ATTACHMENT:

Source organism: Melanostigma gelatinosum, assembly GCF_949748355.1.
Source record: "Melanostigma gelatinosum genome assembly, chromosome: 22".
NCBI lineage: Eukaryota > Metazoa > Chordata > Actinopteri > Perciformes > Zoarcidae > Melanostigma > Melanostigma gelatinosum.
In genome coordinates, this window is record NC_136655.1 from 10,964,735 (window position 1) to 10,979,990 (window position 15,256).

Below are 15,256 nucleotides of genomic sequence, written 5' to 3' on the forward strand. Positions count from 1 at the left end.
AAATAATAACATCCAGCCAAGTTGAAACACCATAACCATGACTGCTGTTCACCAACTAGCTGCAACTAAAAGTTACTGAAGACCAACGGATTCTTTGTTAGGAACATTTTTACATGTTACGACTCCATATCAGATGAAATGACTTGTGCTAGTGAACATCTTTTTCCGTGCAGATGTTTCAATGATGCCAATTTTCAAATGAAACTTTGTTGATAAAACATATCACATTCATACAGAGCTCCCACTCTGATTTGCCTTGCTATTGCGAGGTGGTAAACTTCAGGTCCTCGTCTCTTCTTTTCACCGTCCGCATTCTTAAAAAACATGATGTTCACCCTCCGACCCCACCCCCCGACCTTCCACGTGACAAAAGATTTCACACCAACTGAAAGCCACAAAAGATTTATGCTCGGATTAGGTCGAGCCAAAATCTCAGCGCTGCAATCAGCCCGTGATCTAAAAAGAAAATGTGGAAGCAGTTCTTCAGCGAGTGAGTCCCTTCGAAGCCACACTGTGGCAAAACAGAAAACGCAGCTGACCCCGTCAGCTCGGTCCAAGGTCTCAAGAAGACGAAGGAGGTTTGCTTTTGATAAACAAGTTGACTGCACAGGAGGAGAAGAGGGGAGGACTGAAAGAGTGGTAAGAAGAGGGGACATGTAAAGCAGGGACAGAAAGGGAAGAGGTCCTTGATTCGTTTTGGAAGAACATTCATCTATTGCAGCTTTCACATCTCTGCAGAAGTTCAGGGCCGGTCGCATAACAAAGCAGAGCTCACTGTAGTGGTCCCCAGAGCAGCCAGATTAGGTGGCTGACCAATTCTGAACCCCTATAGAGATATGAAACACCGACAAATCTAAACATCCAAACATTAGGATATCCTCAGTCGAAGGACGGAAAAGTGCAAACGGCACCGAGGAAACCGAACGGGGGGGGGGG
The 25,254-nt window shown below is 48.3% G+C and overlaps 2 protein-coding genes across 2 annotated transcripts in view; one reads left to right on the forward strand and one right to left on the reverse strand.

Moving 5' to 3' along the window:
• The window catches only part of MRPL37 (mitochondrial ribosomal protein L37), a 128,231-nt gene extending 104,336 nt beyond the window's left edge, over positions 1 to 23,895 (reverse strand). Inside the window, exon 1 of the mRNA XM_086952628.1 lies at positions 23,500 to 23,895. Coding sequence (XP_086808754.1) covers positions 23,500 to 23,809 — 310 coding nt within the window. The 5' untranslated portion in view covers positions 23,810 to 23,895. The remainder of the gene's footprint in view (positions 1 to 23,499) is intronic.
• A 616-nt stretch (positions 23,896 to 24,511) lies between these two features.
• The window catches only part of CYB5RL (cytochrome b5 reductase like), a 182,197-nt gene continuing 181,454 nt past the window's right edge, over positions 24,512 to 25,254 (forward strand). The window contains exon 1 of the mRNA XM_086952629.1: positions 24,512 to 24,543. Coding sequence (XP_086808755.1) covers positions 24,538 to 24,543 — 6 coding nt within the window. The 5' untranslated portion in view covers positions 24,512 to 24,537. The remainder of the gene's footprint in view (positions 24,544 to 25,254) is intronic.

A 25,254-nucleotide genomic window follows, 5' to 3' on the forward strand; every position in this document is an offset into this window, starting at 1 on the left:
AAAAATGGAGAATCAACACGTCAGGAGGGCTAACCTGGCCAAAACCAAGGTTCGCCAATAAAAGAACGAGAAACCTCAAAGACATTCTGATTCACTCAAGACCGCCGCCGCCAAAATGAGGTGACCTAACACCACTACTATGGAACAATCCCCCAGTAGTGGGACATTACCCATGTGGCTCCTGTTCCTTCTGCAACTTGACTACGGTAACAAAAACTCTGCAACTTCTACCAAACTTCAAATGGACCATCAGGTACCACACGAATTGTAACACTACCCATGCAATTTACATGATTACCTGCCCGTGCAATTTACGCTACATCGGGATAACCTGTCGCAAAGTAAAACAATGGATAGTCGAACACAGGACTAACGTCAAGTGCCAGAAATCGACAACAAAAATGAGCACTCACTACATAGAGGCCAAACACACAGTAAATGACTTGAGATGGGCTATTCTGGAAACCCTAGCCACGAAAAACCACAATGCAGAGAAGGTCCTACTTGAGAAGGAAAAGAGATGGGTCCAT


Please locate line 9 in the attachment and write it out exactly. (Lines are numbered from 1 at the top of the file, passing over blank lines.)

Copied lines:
• The window catches only part of MRPL37 (mitochondrial ribosomal protein L37), a 128,231-nt gene extending 104,336 nt beyond the window's left edge, over positions 1 to 23,895 (reverse strand). Inside the window, exon 1 of the mRNA XM_086952628.1 lies at positions 23,500 to 23,895. Coding sequence (XP_086808754.1) covers positions 23,500 to 23,809 — 310 coding nt within the window. The 5' untranslated portion in view covers positions 23,810 to 23,895. The remainder of the gene's footprint in view (positions 1 to 23,499) is intronic.